FRAMINGHAM ACCEPTANCE CORPORATION, Plaintiff and Appellant, v. STATE BOARD OF EQUALIZATION, Defendant and Respondent.
Following an adverse determination by the State Board of Equalization (respondent or the Board), the Framingham Acceptance Corporation (appellant) brought an action under Revenue and Taxation Code 1 section 6933 to recover sales taxes paid under protest. The case went to trial on stipulated facts which are as follows: appellant leased equipment that it had purchased “tax paid” (§ 6006, subd. (g)(5).) to a customer (hereafter Buyer) for a term of 84 months with payments set at $1,810 per month. Simultaneously, it executed an agreement allowing Buyer to purchase the equipment for $9,000 “ ‘after completion of the rental payments under the lease.’ ” Buyer decided it wanted the equipment after 52 months (in March 1980) so appellant sold it for the originally agreed price of $9,000 plus “$48,532.00 consisting of the unpaid rental receipts balance of $56,110.00 less an unearned finance charge of $7,578.00.” The Board determined that sales tax was due on the entire $57,532 paid by Buyer rather than on only the first $9,000, as argued by appellant.
The trial court found “that the amount paid [after 52 months] for the transfer of title in question did not constitute lease payments but was sales price and is taxable as such․” It therefore entered judgment in favor of the Board. Appellant argues that this determination is unsupported by the law. We disagree and affirm.
Until January 1, 1987, tangible personal property sold at retail was subject to a 4 3/434 percent state sales tax. (Former § 6051; see Stats.1986, ch. 308, § 3; Cal. Const., art. IV, § 8.) If a merchant paid sales tax on goods and then rented or leased them in substantially the same form as he acquired them, however, the payments which ensued were not considered sales and nothing was owed. (§ 6006, subd. (g)(1); (Cal.Admin.Code, tit. 18, Reg. 1660.) Appellant's principal contention is that the “sale” which took place was actually a modification of the lease agreement which shortened its term and, in proportion, increased the amount of the final payment. Therefore, under the law the sales price remained at $9,000 and only this amount could be taxed.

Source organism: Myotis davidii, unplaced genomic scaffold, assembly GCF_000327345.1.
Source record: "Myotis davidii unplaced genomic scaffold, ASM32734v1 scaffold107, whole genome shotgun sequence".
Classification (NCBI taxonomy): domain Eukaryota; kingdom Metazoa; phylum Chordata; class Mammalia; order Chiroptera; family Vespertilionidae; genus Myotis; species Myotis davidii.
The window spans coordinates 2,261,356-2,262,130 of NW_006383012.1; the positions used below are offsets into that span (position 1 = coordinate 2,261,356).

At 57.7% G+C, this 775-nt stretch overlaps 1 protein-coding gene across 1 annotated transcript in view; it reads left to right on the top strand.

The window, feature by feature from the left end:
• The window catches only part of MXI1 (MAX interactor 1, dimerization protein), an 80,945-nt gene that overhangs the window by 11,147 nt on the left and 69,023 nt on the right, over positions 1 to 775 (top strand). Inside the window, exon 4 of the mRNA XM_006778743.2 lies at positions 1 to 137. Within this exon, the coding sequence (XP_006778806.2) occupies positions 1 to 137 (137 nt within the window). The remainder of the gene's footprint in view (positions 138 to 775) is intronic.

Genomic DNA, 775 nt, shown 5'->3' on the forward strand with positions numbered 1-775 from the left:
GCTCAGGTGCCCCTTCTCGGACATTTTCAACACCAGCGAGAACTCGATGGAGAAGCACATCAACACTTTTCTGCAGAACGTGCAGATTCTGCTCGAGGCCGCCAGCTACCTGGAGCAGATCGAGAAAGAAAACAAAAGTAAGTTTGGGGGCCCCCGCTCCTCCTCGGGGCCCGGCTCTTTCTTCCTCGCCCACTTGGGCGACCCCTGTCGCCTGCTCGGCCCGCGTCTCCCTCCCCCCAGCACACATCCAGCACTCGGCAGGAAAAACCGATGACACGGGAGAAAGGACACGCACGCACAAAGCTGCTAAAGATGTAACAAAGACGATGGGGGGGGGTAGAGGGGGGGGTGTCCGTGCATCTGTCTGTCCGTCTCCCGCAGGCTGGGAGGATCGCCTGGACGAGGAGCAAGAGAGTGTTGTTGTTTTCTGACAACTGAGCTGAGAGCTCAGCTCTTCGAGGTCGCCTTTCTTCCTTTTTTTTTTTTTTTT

Where the Board has interpreted a statute which it is charged with enforcing its construction is entitled to great weight and respect unless shown to be clearly erroneous. (International Business Machines v. State Bd. of Equalization (1980) 26 Cal.3d 923, 930–931, fn. 7, 163 Cal.Rptr. 782, 609 P.2d 1; American Hospital Supply Corp. v. State Bd. of Equalization (1985) 169 Cal.App.3d 1088, 1092, 215 Cal.Rptr. 744.) Moreover, statutes creating exemptions from taxation are to be strictly construed against the taxpayer, any doubt being resolved against the right to exemption. (Santa Fe Transp. v. State Board of Equal. (1959) 51 Cal.2d 531, 539, 334 P.2d 907; Standard Oil Co. v. State Bd. of Equalization (1974) 39 Cal.App.3d 765, 769, 114 Cal.Rptr. 571.)
Given these standards there is ample support for the trial court's decision. It is clear that for whatever reason, in March of 1980 Buyer decided it wanted to own the equipment outright rather than lease it for the remaining 32 months. The resulting contract for sale necessarily terminated the original lease agreement and brought about a redetermination of the value of the goods. If, as appellant sometimes implies, the amount paid in excess of $9,000 was merely prepayment of the remaining rent due, the Buyer could not have taken title to the equipment until almost three years after the transaction. Appellant's alternative theory, that Buyer simply agreed to pay $48,532 rent during his last month in order to accelerate the lease, is ingenuous under these circumstances.
The judgment is affirmed.
FN1. Unless otherwise indicated, all further statutory references are to the Revenue and Taxation Code.. FN1. Unless otherwise indicated, all further statutory references are to the Revenue and Taxation Code.
ANDERSON, Presiding Justice.
POCHÉ, and SABRAW, JJ., concur.